The Type 350, or Idea, was a new 'mini-MPV' based on a slightly stretched Punto platform. Mechanically conventional, with its small four-cylinder petrol (1.2 and 1.4-litres) and diesel (1.3 and 1.9 JTD MultiJet) engines mounted transversely at the front, the then-new Dualogic transmission provided an interesting option, combining automatic and sequential operating modes. The much praised 1.3 16v MultiJet turbo diesel is also fitted, at launch only with 70bhp, but later also the 90bhp version.
A pleasing and clean design, the car offers an exceptionally roomy and versatile interior with room for five adults and their luggage. It is in the latter cabin that most of the innovation is contained. The rear seats slide, fold and recline independently, the seat base being split 40/60 and the back 40/20/20 (the centre 20 also serving as an armrest). The front passenger seat folds to form a table, whilst numerous storage opportunities are provided and the whole vehicle can be tailored to the use required of it. Light and bright two-tone fabrics complement the bright interior, which benefits from an exceptionally large glass area and makes the interior a pleasant place to travel. This is especially true with more than two people, the traditional 'barrier' between the front and rear passengers simply not being there.
Items usually only found in larger cars are also to be found, such as dual-zone climate control, parking and rain sensors and a plethora of other features designed to make life easier. As would be expected, the safety features which are now becoming the norm are also all present, including ABS with EBD, six airbags, seatbelt pretensioners etc. ESP and even a hill-holder system (designed to aid hill starts without rolling backwards) can also be specified.
The Idea went on sale in various markets around Europe at the beginning of 2004. In March 2004, at the Geneva Motorshow, Fiat displayed a 4x4 version of the Idea, called the 5terre. In 2005 the Idea benefitted from a light redesign. The grille, headlights and interiors were all restyled and improved. The 1.4 8v (77bhp) engine was also added later, as was a six-speed transmission fitted to the 1.4 16v engine.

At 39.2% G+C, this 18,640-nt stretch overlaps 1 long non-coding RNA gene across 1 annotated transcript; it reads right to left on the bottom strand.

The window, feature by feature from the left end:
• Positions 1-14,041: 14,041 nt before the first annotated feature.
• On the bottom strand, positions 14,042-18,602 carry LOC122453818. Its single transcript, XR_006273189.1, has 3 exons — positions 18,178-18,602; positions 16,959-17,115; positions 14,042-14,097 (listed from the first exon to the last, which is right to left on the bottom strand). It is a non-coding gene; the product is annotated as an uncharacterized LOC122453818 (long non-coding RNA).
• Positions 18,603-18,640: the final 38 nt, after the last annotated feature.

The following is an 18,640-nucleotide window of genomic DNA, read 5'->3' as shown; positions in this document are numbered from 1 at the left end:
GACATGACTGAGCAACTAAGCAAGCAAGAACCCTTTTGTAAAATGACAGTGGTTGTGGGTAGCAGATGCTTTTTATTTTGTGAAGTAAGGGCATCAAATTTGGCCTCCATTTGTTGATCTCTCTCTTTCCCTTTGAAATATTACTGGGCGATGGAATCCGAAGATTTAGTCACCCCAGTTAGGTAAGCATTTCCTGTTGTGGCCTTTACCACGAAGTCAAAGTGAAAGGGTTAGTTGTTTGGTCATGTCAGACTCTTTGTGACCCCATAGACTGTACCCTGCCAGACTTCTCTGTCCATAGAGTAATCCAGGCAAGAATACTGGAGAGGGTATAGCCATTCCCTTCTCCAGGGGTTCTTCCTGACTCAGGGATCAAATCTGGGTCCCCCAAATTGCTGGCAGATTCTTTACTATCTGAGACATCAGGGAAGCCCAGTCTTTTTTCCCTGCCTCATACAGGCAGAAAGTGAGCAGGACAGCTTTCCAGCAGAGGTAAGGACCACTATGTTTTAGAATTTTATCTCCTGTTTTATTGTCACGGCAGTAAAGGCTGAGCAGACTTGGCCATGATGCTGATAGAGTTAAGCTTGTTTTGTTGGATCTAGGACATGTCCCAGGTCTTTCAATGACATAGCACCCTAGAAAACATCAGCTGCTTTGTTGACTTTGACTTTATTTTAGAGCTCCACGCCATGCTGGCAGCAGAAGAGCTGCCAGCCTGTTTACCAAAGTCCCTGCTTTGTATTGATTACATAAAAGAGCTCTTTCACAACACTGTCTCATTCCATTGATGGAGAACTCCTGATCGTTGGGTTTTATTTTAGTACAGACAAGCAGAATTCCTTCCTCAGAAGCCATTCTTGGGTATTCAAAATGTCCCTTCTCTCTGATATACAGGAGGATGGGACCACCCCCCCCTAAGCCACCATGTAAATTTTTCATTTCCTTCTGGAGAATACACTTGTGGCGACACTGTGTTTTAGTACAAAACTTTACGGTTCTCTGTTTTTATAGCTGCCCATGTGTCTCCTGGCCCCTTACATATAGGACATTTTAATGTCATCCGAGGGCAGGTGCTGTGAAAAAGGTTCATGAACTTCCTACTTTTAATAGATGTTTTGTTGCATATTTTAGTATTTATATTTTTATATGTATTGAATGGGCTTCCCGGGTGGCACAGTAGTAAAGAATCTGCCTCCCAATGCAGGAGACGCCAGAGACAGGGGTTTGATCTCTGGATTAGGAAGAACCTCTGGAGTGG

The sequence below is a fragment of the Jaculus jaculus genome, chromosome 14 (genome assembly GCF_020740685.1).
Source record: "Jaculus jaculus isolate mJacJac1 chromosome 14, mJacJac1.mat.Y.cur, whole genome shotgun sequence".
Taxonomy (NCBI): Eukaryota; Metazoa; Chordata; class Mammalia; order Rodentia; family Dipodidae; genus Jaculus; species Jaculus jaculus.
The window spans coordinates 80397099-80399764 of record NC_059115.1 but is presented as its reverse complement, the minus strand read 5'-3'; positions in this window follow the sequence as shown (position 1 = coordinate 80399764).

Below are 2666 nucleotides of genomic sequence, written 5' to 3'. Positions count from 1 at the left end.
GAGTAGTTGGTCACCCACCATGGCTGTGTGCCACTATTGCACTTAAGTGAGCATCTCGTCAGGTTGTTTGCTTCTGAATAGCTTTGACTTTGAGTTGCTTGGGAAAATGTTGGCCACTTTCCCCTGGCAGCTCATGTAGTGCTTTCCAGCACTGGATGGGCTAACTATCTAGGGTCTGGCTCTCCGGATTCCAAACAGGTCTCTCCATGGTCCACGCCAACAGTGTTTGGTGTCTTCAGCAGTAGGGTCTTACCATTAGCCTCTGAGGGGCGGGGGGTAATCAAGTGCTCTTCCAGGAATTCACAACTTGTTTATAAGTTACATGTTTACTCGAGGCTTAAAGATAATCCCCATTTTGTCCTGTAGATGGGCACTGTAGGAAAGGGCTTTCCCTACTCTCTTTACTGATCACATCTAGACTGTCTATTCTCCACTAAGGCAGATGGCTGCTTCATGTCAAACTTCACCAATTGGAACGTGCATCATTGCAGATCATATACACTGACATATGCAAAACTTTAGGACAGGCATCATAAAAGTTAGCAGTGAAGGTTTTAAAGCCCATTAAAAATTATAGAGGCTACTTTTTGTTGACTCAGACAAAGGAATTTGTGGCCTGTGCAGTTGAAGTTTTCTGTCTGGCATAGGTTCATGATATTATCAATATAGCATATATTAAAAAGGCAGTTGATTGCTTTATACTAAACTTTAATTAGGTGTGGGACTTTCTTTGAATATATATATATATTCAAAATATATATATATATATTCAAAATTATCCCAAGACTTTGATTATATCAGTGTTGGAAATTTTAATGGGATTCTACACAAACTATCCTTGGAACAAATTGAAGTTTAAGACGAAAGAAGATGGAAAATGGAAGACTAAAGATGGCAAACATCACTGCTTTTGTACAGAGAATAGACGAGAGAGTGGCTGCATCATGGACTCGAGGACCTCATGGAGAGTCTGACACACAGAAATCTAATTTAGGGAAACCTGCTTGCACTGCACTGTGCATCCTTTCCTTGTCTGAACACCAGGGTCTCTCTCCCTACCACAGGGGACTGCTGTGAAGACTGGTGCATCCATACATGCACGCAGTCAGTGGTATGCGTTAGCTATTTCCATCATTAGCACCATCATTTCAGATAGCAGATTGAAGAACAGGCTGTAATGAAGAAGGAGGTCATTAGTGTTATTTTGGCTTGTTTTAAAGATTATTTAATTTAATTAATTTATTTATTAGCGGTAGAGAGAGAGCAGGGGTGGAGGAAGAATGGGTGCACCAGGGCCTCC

In South America the Idea was introduced using only the outer bodyshell and seats of the European version. It was based on the floorpan and chassis of the Palio and also featured the 110bhp 8v 1.8-litre petrol engine and, inside, the dashboard of that model. An 'Adventure' version, styled similar to a 4x4 with additional protection around the body, different roofbars and other styling features was also sold in that continent.
See a video of the Idea here (9MB).
Driveline transverse engine at front with front wheel drive Engines 1242cc (70.8x78.86mm) 16v 4 cylinder dohc with 80bhp @ 5,000rpm and 114Nm @4,000rpm
1368cc (72x84mm) 16v 4 cylinder dohc with 95bhp @ 5,800rpm and 128Nm @ 4,500rpm
1248cc (69.6x82mm) 16v 4 cylinder dohc turbo diesel with 70bhp @ 4,000rpm and 180Nm @ 1,750rpm
1910cc (82x90.4mm) 8v 4 cylinder sohc turbo diesel with 100bhp @ 4,000rpm
Added later :
1368cc (72x84mm) 8v 4 cylinder sohc with 77bhp @ 6,000rpm and 115Nm @ 3,000rpm
1248cc (69.6x82mm) 16v 4 cylinder dohc turbo (VGT) diesel with 90bhp @ 4,000rpm and 200Nm @ 1,750rpm
In South America :
1796cc 8v 4 cylinder sohc with 110bhp @ 5,600rpm
Suspension front : MacPherson strut with telescopic dampers and coil springs plus anti-roll bar
rear : trailing beam
track (front/rear) : 1434mm/1424mm
wheelbase : 2510mm
Brakes front : discs, 257mm ventilated (1.9 MultiJet, 284mm ventilated)
rear : drums, 203mm (1.9 MultiJet 228mm)
handbrake operating on the rear via a cable
Gearbox 5 or 6 speed manual or 'Dualogic' sequential/automatic (clutchless) Steering Rack and Pinion with electric power assistance Dimensions Length / Width / Height : 3930mm / 1698mm / 1660mm Weight 1155kg (petrol versions) or 1200kg (1.3 diesel versions)
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Idea comment form
We've just rented the Fiat Idea for three weeks, and driven across Italy. Wow! At one point I told my wife, "Do you mind if I slow down to 120Kph? I don't feel comfortable doing 150Kph on the Autostrada, because there are too many trucks..." This is with two adults, two children and four suitcases. The car is fast, roomy, yet narrow. We called it the "nightbus" from Harry Potter's latest movie. It handled well, althought the turning circle was a little bigger than expected. Lots of storage areas for sunglasses, maps, tissues etc. It went up Vesuvius quite easily, through the narrow streets of medieval towns such as Frascati and Palestrina with ease, and it flew on the Autostrada. We loved it. (Julian, Australia).
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